Another instance where the Fuji began to solidify its place amongst my best friends was after I had shot the image below. As you can see, the following image was taken at 6400 ISO and that was something I did not notice until uploading my images into Lightroom. Besides my initial thought of, “Why on earth was I at 6400 in broad daylight?” I saw that regardless of my momentary lapse—and what I chalked up to be an accidental bump of my ISO settings—the final image was solid, even at 100% crop. The image shows that much of the smaller details were decently retained as well as showcasing a respectable amount of grain.

100% crop at 6400 ISO

Learning to Adapt(er)


Throughout my travels, I was intermittently switching between the X100T’s fixed 35mm lens and the Fujifilm TCL-X100 Telephoto Conversion Lens, an adapter that transforms the original fixed 35mm to an effective 50mm lens.

This adapter proved itself to be both desirable and difficult. Desirable in that the compression and bokeh with the TCL-X100 made for beautiful portraits and just about anything else I wanted to aim my camera at.



Getting up close and personal for more macro, detail shots also came easily with the conversion lens.


However, one of the very first issues I came across was simply attaching the adapter to the existing lens on the camera. Not only was removing the lens ring from the 35mm slightly taxing (I probably spent a couple minutes getting a decent grip on a groove-less ring) but when going to screw on the adapter, I found that the grooves on the adapter weren’t the most secure. Getting the conversion lens to actually attach to the camera would take me finding the absolute perfect sweet spot in which the lens perfectly balances on top before I could try screwing it on, and hoping that it would be aligned correctly (there is no definitive “snap” or guidance given with these grooves like when attaching lenses onto a larger DSLR).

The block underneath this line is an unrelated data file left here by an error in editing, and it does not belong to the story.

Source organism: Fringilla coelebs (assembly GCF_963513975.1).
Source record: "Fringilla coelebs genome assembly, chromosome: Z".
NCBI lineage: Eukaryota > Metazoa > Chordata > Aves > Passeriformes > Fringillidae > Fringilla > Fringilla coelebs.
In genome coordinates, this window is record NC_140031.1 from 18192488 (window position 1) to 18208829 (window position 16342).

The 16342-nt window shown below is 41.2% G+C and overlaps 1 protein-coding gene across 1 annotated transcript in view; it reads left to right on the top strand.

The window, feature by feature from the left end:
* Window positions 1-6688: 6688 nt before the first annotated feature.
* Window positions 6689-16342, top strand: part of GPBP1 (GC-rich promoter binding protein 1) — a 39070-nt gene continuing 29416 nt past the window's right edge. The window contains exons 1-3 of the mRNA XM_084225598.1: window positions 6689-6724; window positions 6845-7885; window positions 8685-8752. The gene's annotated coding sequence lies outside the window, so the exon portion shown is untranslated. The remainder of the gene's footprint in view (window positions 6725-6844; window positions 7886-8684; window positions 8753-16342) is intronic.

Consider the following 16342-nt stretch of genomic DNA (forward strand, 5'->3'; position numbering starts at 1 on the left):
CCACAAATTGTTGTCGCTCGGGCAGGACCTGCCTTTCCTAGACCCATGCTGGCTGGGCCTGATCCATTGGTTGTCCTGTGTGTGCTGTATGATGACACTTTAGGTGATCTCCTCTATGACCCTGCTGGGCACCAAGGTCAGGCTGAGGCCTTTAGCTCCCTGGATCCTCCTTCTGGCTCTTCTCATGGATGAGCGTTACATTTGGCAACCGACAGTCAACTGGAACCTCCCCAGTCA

The fact that attaching the conversion lens felt like such a delicate process, this deterred me from ever wanting to remove the lens while I was out, defeating the idea of having an incredibly versatile, on-the-go experience with this adapter.


This, of course, is not something I would consider to be a deal breaker, as the quality of the images is definitely still worth it. This is just something to consider as I felt cornered into using just the 35mm or just the 50mm for prolonged periods of time.

The TCL-X100 does come with a small bag that I ended up keeping the lens ring and lens caps in, but the idea of having to stop, carefully unscrew the adapter, cap it, get my shot with the 35mm, then go through the process of attaching the adapter again was something I just didn’t want to do while on a busy sidewalk or at the beach. A small factor to also consider when using the 50mm adapter is that it does double the thickness of the camera in its entirety as the depth of the conversion lens is the same as the camera body itself. This definitely does make the camera less compact, but again, not a deal breaker.

In Conclusion

All in all, my experience with the Fuji X100T lived up to the hype and I ended up liking this camera more than I thought I would. Sure, I had a few moments of frustration with this camera, but any cons that I have listed here were greatly outweighed by the pros. Both the camera and the adapter performed incredibly well, and as I have testified before, usually better than I expected. With that, I would highly recommend this particular little camera to be your travel buddy on your next adventure.

You can get the X100T here, and there’s an X100T kit with the 50mm adapter for a $200 savings. Check it out here.

[REWIND: Review: Fuji X-E2 | The Mistress]